If O.J. Simpson is looking for a break from the Nevada judge who will sentence him for kidnapping and armed robbery, he may be in the wrong courtroom.
Judge Jackie Glass is known for giving severe sentences and tongue-lashings to high-profile defendants, and she has blasted Simpson before.
"I think she's one of the tougher sentencing judges," said attorney Michael Cristalli, who has represented clients in front of Glass. "I don't think there's much contention about that."
On Friday, Glass will sentence Simpson and a golfing buddy on 12 criminal charges that arose from a hotel-room confrontation with two sports-memorabilia dealers who were peddling items from Simpson's glory days.
Berated Simpson from the bench
Glass berated the former football star from the bench in January, accusing him of "arrogance or ignorance or both," and doubling his bail to $250,000 after he violated terms of his release.
The last high-profile defendants Glass sentenced were former bodybuilding champion Craig Titus and his wife, Kelly Ryan. Titus admitted killing the couple's live-in personal assistant, and both pleaded guilty to burning the woman's body.
"Mr. Titus came into this process a big man — muscles, famous, in control," Glass said in August as she sentenced Titus to 21 to 55 years. "He's not anything anymore."
Titus' lawyer, Marc Saggese, complained that Glass "blindsided" him by adding four years to an agreed-upon minimum of 17 years. Glass gave Ryan six to 26 years for lesser charges.
Immediately after Simpson and co-defendant Clarence "C.J." Stewart were convicted in October, Glass had them both slapped in handcuffs and hauled off to jail. At a later hearing, she refused to allow them to appear in street clothes. They attended in shackles and jail garb instead.
Convictions carry mandatory time
Their convictions carry mandatory prison time, but judges in Nevada have broad discretion in determining whether to run sentences consecutively or at the same time.
Glass could put the 61-year-old Simpson and Stewart in prison for the rest of their lives. She also could follow a recommendation from the state parole agency calling for at least 18 years.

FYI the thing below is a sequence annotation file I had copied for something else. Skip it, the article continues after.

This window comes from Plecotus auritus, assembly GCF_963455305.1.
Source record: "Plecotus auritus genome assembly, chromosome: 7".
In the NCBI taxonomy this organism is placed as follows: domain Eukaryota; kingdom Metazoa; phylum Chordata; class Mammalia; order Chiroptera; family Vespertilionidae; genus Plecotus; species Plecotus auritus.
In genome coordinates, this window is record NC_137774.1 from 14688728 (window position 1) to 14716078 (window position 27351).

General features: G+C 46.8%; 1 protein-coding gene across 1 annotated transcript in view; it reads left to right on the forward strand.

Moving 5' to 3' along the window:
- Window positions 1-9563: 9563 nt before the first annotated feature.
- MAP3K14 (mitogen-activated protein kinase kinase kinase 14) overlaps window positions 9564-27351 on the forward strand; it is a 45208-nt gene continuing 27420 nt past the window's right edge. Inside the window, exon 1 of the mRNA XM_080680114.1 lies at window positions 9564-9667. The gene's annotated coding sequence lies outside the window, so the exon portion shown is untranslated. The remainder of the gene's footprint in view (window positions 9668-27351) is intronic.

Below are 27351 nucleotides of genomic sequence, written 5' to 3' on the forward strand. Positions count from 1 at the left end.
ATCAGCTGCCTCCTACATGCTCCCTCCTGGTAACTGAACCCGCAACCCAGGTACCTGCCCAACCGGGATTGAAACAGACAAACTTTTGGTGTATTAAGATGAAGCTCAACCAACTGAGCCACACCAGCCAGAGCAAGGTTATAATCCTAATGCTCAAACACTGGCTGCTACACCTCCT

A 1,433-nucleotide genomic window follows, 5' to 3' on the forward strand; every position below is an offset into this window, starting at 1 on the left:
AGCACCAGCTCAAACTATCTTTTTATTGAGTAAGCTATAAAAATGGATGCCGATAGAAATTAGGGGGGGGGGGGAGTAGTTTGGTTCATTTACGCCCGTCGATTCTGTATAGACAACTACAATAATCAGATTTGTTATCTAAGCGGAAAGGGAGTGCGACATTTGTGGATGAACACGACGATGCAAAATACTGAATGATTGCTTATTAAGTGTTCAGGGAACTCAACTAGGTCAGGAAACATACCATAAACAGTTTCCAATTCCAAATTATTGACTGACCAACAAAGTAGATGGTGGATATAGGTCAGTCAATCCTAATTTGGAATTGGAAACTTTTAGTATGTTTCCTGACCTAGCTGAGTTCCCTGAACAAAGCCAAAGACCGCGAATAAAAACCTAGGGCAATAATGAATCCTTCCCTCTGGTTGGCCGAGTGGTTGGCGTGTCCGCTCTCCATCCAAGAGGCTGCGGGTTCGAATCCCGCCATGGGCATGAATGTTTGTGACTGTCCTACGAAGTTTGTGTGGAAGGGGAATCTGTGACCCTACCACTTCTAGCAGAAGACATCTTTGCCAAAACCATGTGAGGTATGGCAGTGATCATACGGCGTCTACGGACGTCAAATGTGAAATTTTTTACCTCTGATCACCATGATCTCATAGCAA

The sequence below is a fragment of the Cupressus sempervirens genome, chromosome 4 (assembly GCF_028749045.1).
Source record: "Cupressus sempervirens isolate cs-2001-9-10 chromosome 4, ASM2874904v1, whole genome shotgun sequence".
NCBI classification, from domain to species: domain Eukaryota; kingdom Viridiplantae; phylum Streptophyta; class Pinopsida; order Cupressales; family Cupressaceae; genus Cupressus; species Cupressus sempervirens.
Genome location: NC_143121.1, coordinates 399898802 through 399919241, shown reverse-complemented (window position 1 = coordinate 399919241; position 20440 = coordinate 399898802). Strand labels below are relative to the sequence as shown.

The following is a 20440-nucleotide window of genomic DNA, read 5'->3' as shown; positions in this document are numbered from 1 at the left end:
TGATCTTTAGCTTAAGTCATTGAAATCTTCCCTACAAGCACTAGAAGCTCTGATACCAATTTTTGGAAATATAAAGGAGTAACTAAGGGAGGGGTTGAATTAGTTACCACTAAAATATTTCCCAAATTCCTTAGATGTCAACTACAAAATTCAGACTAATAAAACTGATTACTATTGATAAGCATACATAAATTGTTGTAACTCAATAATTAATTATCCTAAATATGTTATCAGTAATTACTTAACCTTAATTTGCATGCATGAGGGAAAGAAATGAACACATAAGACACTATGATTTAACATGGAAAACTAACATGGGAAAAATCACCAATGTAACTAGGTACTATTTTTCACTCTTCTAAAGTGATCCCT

Or she could accept defense arguments that neither man has a criminal record and each should receive the minimum six years.
Stewart, a 54-year-old mortgage broker, said this week that he was mentoring younger jail inmates and preparing himself for "a lot of time" in prison.
Attorneys for Simpson said they were bracing for the worst.
"We're hoping the judge follows our recommendations," said Gabriel Grasso, a Simpson lawyer. "However, we're prepared for longer."
Glass, who was elected as a state judge in 2002, is prohibited by judicial rules from discussing the case. But the judge, who presided over 13 days of testimony at Simpson's trial, is anything but a courtroom wallflower.
"As you can see, I'm not stodgy and stuffy," she told the jury. "I am probably more animated than what you expect of a judge. That's not to say I don't take this seriously."
Known as a get-it-done jurist
Glass, a petite mother of two with hazel eyes and shoulder-length dark hair, sometimes wears blue jeans beneath her robes. She has a reputation as a get-it-done jurist, but the American Civil Liberties Union of Nevada has accused her of sacrificing defendants' constitutional rights for court efficiency.
She scheduled trial days in the Simpson case from 8 a.m. to 6 p.m., and once told jurors to snap elastic bands on their wrists if they felt themselves nodding off to sleep.
Glass sometimes pounded on the bench, yelling, "Stop! Stop! Stop!" to curb lawyers' objections or cut off arguments. The refrain, "Sit down, Mr. Galanter!" echoed in the courtroom as Simpson lawyer Yale Galanter continued arguing his points. TV host Jay Leno and "Saturday Night Live" parodied Glass in jokes about the trial.
Glass' toughest trial day was when the lead investigator in the case blurted out a claim of possible misconduct by a Simpson friend. The dispute over the gaffe threatened to derail the trial in its final day.
"I'm surprised you haven't seen my head spin and fire come out of my mouth at this point in this trial," she said from the bench.
Glass, 52, is a former local TV reporter who went into law after meeting her attorney husband in a courthouse hallway. She is a 1984 graduate of the University of San Diego School of Law and has been married for 22 years to Steven Wolfson, a member of the Las Vegas City Council.
Some predict a mid-range sentence
Detractors accuse Glass of rejecting challenges to her rulings and of failing to provide defense lawyers with full reports about mentally troubled defendants.
"A common problem we see coming out of her courtroom is she reduces or eliminates the defense ability to present a case," said Howard Brooks, a deputy county public defender who handles appeals.
Some observers think Glass will pick a mid-range sentence for Simpson and Stewart to avoid the perception that Simpson's conviction in the Sept. 13, 2007, hotel-room encounter was connected with his acquittal in Los Angeles in the 1994 slayings of his ex-wife, Nicole Brown Simpson, and her friend, Ronald Goldman.
"The elephant in the room is that she can't appear to be punishing him for California," said Gary Hengstler, director of the Reynolds National Center for Courts and Media at the University of Nevada, Reno.
"She doesn't want to appear too lenient, because (Simpson) was convicted on every count," Hengstler said. "But in relation to what we usually think of as kidnapping, this was on the low end of the scale. I think she'll split the difference."
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